J.S.’s parent decided that for the fast approaching track and field season she had no other option but to challenge the district legally.  After hiring the Leigh Law Group we put all hands on deck to file a complaint in federal court in San Francisco and to prepare an application for a temporary restraining order requiring the district to implement the longstanding accommodation which allowed J.S. to participate in track and field.  The Court, based on our filings, immediately required the district to respond as to why J.S. should not receive the accommodation.  After the district’s response, we filed a reply the next day and the Court entered a temporary restraining order requiring the accommodation and requiring further response from the school district.  J.S. was immediately able to participate in track and field as his parent had identified a qualified assistant to run with J.S.

The school district then offered to immediately settle the matter and to provide J.S. with the reasonable accommodation that allows him to meaningfully participate in track and field.  Case closed.

So, will history mark this moment?  Hardly.  Very few will notice or care about the result. But as we look back on our professional accomplishments and forward to those to come, we will have an indelible image of J.S. running alongside his peers, running through the streets of his town, running because he is just as good as anyone else at it.  And that image will drive us to be better in all that we do too; to strive when the odds are against us; to realize that small victories for vulnerable members of our society can outweigh more traditional measures of success.   To never stop running.

Leigh Law Group is an education law, employment law and civil rights law firm based in California with offices in San Francisco, Marin County, the East Bay and Los Angeles. Leigh Law Group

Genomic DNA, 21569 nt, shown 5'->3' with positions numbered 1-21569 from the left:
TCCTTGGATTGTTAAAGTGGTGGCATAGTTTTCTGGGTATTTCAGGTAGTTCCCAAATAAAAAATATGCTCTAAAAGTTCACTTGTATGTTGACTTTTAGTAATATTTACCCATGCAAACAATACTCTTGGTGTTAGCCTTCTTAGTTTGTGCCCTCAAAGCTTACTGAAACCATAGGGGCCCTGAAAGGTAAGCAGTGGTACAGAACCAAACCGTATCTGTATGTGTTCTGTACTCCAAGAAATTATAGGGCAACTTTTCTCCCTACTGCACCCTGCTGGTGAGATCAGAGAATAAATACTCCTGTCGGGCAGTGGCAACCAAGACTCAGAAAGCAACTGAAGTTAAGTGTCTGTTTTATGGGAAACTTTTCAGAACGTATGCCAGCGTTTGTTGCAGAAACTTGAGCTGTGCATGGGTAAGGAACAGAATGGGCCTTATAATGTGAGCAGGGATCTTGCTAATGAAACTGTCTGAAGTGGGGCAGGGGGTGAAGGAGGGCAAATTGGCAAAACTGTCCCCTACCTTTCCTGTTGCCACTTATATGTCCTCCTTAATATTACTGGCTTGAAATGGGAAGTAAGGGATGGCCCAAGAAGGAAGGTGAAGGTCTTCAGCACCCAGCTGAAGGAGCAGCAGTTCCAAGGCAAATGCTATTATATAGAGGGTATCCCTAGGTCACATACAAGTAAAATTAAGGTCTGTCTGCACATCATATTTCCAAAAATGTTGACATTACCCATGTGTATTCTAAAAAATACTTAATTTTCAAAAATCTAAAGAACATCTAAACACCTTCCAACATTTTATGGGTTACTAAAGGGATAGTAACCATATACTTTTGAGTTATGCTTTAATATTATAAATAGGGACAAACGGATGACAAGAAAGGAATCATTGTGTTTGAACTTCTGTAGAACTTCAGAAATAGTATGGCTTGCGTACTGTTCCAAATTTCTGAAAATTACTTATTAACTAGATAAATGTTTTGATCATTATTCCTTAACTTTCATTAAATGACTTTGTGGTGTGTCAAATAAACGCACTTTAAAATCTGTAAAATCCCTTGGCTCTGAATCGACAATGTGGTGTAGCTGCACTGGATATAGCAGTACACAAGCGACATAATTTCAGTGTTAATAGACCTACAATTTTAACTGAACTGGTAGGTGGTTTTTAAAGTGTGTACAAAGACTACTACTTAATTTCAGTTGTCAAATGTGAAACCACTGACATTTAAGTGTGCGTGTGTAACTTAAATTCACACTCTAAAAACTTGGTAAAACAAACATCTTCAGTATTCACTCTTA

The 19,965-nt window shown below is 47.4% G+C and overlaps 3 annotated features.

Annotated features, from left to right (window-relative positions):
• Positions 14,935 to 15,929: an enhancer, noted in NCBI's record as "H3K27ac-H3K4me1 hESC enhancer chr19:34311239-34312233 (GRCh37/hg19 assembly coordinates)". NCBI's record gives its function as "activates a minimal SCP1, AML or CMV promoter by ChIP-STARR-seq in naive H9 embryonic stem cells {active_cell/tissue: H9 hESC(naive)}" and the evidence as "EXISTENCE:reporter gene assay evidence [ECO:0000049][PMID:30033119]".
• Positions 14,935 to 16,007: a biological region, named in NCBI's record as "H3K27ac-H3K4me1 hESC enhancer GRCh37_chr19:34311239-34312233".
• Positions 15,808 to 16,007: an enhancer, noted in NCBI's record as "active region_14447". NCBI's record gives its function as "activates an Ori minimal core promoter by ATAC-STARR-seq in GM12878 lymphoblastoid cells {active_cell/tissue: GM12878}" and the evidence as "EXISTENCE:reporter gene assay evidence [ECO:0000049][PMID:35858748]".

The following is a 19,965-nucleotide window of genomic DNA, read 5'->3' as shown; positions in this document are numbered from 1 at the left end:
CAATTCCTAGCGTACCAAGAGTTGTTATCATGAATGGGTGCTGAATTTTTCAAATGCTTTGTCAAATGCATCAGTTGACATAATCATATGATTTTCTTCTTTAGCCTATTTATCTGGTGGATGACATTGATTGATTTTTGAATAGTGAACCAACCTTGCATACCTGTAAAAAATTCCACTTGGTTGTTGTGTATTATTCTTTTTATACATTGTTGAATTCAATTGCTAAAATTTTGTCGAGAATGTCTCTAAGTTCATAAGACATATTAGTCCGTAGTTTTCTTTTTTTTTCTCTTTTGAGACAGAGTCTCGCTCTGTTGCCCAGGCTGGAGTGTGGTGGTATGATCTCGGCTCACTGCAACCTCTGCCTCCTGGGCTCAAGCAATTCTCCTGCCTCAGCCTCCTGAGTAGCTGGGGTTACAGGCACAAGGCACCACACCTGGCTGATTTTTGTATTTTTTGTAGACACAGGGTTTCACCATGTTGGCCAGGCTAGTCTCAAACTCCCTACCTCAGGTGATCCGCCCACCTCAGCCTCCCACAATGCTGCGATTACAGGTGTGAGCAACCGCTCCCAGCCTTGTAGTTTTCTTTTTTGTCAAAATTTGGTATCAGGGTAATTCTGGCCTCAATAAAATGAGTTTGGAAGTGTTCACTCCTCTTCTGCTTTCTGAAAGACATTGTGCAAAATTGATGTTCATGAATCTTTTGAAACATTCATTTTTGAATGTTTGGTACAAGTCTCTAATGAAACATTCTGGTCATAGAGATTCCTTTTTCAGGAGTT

Leigh Law Group opens East Bay office in Walnut Creek

Leigh Law Group, P.C. is pleased to announce that we have opened an office in the East Bay – 1020 Oakland Avenue, Suite 350, Walnut Creek 94596 in order to better serve our East Bay clients.  The office will be primarily staffed with an advocate but clients located in the East Bay may arrange to meet with any of the Leigh Law Group’s attorneys at the Walnut Creek office.  We look forward to meeting clients at this convenient East Bay location.


Leigh Law Group, P.C. is a special education, general education, employment and civil rights law firm located in the San Francisco Bay Area, with offices in San Francisco, Sausalito, and Walnut Creek (Los Angeles office opening soon).


In Daubert v. Lindsay Unified School District (9th Cir. – July 25, 2014) 1:09-cv-1463 GSA, the Ninth Circuit Court of Appeals affirmed the granting of the school district’s motion for summary judgment. Plaintiff claimed that the school football field public bleacher seating’s lack of wheelchair accessibility violated Title II of the Americans with Disabilities Act.  In that instance, the bleachers were accessible only by stairs and the other viewing locations were not on the field.